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The 'Dream Gap' Stands Between Every Girl And Her Full Potential

All too often they are held back by harmful gender norms, discrimination and lack of access to rights.

10/11/2017 11:55 EDT | Updated 10/11/2017 11:57 EDT
Adam Scotti
Canadian Prime Minister Justin Trudeau, right, and 23-year-old Breanne Lavallee-Heckert, right.

The realities of gender equality are often described as "gaps," illustrating the rift that exists between a world where women and girls are valued equally and the world we live in now.

The wage gap refers to the disparity in annual earnings between men and women (in Canada, women still earn 74.2 cents for every dollar that full-time male workers made).

The confidence gap refers to evidence that indicates women are less self-assured than men, and far more likely to self-doubt.

Every girl has a dream, but all too often they are held back.

I'd like to introduce a new "gap" to the vernacular — the "dream gap." This gap refers to the combination of barriers that deny or impede girls from achieving their dreams and realizing their full potential.

Every girl has a dream, but all too often they are held back by harmful gender norms, discrimination and lack of access to rights — including education, health and protection.

Girls are inherently powerful, but around the world they are routinely denied the opportunity to be heard and realize their dreams.

Plan International Canada/ James MacDonalod
Girls Belong Here participants exploring the barriers that too often hold girls back.

Plan International's latest report, Unlock the Power of Girls Now, builds on the organization's research over the last decade, which found that girls worldwide want to take control of their lives, but violence and discrimination keep them suppressed and powerless.

Here in Canada, we recently conducted a perception-based survey on gender-related barriers. One in four people in Canada feel their gender has been an obstacle in attaining their goals, dreams and career aspirations. One in three women expressed having had their authority questioned because of their gender and 58 per cent of women believe the way society stereotypes females is the reason why girls change the way they view themselves.

Girls must become visible in places of leadership and influence — like the office of the prime minister.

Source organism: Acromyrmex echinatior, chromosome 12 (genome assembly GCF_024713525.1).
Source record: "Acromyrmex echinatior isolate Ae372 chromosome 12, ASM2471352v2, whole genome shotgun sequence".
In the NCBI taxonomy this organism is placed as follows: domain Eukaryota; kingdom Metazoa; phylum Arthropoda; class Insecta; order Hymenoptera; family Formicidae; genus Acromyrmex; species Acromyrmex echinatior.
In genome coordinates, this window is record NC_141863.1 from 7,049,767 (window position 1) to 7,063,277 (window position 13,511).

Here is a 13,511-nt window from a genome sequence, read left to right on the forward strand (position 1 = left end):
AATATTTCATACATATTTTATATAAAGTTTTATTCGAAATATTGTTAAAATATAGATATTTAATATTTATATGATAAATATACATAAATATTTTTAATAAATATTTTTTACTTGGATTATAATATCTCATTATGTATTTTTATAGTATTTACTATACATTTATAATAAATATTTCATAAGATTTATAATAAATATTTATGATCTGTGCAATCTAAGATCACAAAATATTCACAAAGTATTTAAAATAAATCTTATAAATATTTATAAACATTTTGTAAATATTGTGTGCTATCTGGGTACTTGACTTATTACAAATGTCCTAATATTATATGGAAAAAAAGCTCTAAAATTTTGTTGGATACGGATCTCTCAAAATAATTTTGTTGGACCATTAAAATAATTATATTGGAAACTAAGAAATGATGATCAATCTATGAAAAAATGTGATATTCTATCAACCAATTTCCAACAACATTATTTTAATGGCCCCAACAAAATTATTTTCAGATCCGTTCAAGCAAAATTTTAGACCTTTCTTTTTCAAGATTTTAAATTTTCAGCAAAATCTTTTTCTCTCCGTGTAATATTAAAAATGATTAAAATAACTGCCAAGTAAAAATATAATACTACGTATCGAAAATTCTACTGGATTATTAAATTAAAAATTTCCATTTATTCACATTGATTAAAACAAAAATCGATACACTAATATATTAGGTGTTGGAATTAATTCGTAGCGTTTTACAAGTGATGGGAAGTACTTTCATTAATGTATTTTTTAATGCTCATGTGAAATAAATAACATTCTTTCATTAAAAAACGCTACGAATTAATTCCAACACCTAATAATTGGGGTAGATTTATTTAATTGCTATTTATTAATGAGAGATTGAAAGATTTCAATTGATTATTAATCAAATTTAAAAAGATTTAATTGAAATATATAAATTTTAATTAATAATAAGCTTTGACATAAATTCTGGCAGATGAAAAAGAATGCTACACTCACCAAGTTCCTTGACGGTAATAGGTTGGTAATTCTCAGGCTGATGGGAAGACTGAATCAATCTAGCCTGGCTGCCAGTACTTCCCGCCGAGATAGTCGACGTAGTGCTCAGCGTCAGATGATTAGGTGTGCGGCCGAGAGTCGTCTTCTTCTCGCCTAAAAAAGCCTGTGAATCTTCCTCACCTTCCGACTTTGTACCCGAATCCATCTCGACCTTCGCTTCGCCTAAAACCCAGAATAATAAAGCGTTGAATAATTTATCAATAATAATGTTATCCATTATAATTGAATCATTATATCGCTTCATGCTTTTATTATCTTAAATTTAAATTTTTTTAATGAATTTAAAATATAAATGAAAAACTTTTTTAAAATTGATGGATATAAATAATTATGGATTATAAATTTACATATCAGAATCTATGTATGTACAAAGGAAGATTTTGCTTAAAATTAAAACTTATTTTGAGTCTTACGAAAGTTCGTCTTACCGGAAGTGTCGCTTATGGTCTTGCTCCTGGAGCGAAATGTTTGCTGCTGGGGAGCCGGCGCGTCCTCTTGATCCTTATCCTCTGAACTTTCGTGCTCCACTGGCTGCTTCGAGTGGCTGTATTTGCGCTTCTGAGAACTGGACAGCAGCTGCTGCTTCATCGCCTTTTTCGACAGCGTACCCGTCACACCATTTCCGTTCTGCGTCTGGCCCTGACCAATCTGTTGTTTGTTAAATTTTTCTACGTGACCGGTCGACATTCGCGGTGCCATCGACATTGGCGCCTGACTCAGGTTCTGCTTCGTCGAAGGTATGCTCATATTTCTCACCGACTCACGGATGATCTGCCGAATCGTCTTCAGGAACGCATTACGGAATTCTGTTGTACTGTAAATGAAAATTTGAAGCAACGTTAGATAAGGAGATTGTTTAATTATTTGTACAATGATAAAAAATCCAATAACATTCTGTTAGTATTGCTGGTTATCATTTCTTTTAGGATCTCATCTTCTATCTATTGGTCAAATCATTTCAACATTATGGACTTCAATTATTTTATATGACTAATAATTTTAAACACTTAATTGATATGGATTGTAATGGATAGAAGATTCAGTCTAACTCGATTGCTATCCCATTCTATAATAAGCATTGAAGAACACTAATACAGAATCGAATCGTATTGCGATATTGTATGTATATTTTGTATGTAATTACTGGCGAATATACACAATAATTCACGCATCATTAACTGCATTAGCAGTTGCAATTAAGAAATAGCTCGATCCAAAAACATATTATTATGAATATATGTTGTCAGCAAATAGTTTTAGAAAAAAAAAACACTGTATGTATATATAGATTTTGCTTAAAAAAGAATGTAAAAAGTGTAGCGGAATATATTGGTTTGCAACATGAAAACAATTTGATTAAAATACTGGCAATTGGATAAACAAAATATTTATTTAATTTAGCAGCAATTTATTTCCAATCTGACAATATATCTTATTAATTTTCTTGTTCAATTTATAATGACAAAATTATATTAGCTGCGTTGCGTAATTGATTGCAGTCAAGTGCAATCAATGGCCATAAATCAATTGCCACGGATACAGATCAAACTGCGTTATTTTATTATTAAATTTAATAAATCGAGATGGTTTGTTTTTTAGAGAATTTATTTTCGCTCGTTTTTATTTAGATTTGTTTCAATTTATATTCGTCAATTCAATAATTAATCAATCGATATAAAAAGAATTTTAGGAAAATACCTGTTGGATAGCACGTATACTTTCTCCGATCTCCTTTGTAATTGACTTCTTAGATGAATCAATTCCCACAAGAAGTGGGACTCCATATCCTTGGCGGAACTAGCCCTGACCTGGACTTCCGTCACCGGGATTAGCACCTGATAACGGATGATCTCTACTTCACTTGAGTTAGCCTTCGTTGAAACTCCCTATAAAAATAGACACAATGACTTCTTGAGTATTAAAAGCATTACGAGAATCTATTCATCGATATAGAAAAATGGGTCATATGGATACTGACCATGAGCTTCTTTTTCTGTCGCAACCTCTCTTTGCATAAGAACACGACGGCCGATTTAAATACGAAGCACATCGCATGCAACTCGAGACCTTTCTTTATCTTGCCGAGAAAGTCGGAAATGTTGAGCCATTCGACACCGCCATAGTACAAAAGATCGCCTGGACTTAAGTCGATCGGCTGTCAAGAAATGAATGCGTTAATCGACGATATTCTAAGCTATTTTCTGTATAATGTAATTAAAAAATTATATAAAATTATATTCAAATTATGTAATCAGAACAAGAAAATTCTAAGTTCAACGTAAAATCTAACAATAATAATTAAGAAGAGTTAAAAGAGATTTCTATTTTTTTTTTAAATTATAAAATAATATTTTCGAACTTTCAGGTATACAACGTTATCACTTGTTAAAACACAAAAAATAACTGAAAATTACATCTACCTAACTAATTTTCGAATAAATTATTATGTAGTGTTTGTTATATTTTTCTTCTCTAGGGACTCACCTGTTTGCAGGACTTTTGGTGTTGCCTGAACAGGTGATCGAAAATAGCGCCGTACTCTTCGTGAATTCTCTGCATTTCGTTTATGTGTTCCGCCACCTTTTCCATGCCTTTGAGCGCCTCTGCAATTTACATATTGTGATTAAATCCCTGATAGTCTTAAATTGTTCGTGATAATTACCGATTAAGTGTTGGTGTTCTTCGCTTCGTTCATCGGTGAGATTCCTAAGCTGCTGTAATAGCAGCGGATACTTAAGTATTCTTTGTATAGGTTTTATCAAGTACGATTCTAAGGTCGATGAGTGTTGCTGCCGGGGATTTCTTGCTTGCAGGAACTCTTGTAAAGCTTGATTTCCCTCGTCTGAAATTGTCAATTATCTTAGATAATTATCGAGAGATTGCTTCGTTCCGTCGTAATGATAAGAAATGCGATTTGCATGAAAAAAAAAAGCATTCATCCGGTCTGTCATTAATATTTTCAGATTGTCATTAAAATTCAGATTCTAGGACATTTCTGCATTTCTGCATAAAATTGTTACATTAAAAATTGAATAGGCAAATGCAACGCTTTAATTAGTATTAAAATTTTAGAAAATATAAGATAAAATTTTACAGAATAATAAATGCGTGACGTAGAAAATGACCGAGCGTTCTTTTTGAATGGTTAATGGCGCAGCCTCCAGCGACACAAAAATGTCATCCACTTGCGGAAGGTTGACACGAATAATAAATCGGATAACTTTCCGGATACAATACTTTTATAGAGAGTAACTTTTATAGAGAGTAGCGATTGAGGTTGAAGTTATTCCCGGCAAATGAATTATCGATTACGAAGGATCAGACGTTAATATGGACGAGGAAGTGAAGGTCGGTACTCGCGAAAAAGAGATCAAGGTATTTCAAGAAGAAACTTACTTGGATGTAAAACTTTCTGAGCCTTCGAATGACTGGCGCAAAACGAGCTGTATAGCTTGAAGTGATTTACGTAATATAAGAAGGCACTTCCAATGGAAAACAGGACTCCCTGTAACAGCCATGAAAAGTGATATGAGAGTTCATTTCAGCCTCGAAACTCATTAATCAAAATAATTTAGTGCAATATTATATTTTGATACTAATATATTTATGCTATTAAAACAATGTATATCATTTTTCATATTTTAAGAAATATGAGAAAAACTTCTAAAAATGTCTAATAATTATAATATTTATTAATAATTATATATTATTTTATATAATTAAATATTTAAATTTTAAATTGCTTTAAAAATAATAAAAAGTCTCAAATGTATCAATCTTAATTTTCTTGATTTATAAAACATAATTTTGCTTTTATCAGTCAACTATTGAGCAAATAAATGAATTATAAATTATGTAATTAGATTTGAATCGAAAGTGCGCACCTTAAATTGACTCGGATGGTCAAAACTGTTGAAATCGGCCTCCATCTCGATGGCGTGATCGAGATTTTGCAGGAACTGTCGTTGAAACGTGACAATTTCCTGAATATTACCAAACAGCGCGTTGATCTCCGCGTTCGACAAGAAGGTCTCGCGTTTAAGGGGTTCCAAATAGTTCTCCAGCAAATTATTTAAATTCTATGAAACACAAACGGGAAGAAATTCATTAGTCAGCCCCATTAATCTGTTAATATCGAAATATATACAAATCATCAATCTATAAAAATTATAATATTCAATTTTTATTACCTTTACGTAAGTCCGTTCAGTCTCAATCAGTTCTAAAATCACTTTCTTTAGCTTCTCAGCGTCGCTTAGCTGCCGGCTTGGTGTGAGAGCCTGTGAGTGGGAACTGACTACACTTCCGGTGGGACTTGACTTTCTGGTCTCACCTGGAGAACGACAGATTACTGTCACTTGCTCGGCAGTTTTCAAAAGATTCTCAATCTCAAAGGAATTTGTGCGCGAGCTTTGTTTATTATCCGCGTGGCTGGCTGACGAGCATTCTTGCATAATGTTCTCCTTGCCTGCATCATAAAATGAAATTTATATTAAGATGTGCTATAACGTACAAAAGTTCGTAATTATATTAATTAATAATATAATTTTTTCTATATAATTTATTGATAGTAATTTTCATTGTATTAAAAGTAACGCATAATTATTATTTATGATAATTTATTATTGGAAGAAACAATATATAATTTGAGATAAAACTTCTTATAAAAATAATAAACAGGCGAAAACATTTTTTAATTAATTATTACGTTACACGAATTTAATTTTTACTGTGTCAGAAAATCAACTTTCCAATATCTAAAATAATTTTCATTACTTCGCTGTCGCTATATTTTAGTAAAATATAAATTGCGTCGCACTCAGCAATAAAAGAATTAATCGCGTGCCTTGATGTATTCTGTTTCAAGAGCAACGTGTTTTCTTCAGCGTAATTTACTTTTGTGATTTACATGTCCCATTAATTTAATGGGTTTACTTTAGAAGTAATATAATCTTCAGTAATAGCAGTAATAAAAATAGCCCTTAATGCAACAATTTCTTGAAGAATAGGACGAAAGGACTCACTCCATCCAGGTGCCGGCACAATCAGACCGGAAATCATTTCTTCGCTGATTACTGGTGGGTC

Parents and teachers confidently assure girls "you can achieve anything you put your mind to." Ad campaigns and pop songs reinforce this idea — calling on young women to be #girlbosses and dream big. But we cannot continue to recite these affirmations if we are not willing to help shatter the walls that hold so many of our young women and girls back.

We need to dig deep together and uproot the systematic inequalities that prevent gender equality from flourishing. This requires transforming prevailing social norms, attitudes and practices which takes resilience and patience. But it's absolutely worth it.

Through the #GirlsBelongHere initiative, Plan International Canada is working to help bridge the dream gap of what girls are capable of and what they're allowed to be. This initiative is part of a global mass initiative (#GirlsTakeover) marking International Day of the Girl, with more than 500 participants in 60 countries.

Adam Scotti
Prime Minister Justin Trudeau and 23-year-old Breanne Lavallee-Heckert in the House of Commons.

Girls must become visible in places of leadership and influence — like the office of the prime minister.

On Sept. 25, Prime Minister Justin Trudeau accepted a challenge issued by 23-year-old Breanne Lavallee-Heckert on Twitter, asking him to share his office with her to show Canada and the world that girls belong in their dream jobs. On Oct. 5, Breanne shared the prime minister's office for the day, realizing a personal dream and inspiring girls across Canada and around the world.

Breanne is one of a diverse group of girls from across Canada who have challenged leaders in a variety of sectors — including politicians, journalists, educators and business executives — to share their role for a day to illustrate every girl's right to realize their full potential.

So this International Day of The Girl, don't just tell girls they can achieve their dreams, show them by actively helping to bridge the dream gap.

Our goal is a world where women and men, girls and boys can enjoy power with each other, rather than power over each other, and where everyone can draw strength from the power within themselves.

No more need for bridges, no more gaps, just equal ground.

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